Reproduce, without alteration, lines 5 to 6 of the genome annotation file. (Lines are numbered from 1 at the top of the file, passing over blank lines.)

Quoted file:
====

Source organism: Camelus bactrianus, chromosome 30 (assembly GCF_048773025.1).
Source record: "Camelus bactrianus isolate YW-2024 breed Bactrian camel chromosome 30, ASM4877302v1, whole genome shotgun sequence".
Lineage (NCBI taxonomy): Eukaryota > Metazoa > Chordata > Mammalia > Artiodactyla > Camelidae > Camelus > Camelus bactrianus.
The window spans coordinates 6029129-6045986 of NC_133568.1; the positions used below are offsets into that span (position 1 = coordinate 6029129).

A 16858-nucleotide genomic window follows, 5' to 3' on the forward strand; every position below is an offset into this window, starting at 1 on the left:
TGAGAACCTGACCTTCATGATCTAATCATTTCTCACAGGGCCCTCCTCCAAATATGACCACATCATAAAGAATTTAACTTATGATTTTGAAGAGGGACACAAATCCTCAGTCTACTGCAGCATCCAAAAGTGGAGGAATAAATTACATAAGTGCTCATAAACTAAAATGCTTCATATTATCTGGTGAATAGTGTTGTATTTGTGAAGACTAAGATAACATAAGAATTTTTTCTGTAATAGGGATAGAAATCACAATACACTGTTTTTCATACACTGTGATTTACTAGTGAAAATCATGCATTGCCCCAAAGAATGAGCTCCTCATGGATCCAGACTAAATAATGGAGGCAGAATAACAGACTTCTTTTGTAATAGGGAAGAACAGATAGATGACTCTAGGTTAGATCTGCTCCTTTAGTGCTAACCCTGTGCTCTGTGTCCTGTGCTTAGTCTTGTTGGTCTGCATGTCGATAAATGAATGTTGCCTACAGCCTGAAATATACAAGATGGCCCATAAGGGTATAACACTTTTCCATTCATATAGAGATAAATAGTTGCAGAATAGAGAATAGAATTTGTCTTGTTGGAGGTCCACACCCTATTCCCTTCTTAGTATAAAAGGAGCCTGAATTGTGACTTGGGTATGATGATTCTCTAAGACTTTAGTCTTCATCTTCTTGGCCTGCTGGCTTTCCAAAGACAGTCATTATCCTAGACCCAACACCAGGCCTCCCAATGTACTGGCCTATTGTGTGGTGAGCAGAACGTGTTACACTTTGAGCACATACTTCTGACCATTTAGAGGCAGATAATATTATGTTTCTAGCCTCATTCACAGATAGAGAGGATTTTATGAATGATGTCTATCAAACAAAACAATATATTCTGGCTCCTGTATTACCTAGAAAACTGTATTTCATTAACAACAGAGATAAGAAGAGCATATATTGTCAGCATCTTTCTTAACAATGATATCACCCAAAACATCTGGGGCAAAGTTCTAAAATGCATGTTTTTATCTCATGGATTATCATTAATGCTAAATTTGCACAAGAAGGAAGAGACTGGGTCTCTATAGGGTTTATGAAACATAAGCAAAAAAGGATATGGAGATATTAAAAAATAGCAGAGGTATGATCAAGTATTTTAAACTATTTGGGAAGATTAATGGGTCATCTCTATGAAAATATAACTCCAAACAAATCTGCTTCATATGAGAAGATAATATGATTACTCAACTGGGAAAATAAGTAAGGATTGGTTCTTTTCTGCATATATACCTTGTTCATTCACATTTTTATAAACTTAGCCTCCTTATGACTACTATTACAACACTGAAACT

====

A 16858-nucleotide genomic window follows, 5' to 3' on the forward strand; every position below is an offset into this window, starting at 1 on the left:
TGAGAACCTGACCTTCATGATCTAATCATTTCTCACAGGGCCCTCCTCCAAATATGACCACATCATAAAGAATTTAACTTATGATTTTGAAGAGGGACACAAATCCTCAGTCTACTGCAGCATCCAAAAGTGGAGGAATAAATTACATAAGTGCTCATAAACTAAAATGCTTCATATTATCTGGTGAATAGTGTTGTATTTGTGAAGACTAAGATAACATAAGAATTTTTTCTGTAATAGGGATAGAAATCACAATACACTGTTTTTCATACACTGTGATTTACTAGTGAAAATCATGCATTGCCCCAAAGAATGAGCTCCTCATGGATCCAGACTAAATAATGGAGGCAGAATAACAGACTTCTTTTGTAATAGGGAAGAACAGATAGATGACTCTAGGTTAGATCTGCTCCTTTAGTGCTAACCCTGTGCTCTGTGTCCTGTGCTTAGTCTTGTTGGTCTGCATGTCGATAAATGAATGTTGCCTACAGCCTGAAATATACAAGATGGCCCATAAGGGTATAACACTTTTCCATTCATATAGAGATAAATAGTTGCAGAATAGAGAATAGAATTTGTCTTGTTGGAGGTCCACACCCTATTCCCTTCTTAGTATAAAAGGAGCCTGAATTGTGACTTGGGTATGATGATTCTCTAAGACTTTAGTCTTCATCTTCTTGGCCTGCTGGCTTTCCAAAGACAGTCATTATCCTAGACCCAACACCAGGCCTCCCAATGTACTGGCCTATTGTGTGGTGAGCAGAACGTGTTACACTTTGAGCACATACTTCTGACCATTTAGAGGCAGATAATATTATGTTTCTAGCCTCATTCACAGATAGAGAGGATTTTATGAATGATGTCTATCAAACAAAACAATATATTCTGGCTCCTGTATTACCTAGAAAACTGTATTTCATTAACAACAGAGATAAGAAGAGCATATATTGTCAGCATCTTTCTTAACAATGATATCACCCAAAACATCTGGGGCAAAGTTCTAAAATGCATGTTTTTATCTCATGGATTATCATTAATGCTAAATTTGCACAAGAAGGAAGAGACTGGGTCTCTATAGGGTTTATGAAACATAAGCAAAAAAGGATATGGAGATATTAAAAAATAGCAGAGGTATGATCAAGTATTTTAAACTATTTGGGAAGATTAATGGGTCATCTCTATGAAAATATAACTCCAAACAAATCTGCTTCATATGAGAAGATAATATGATTACTCAACTGGGAAAATAAGTAAGGATTGGTTCTTTTCTGCATATATACCTTGTTCATTCACATTTTTATAAACTTAGCCTCCTTATGACTACTATTACAACACTGAAACT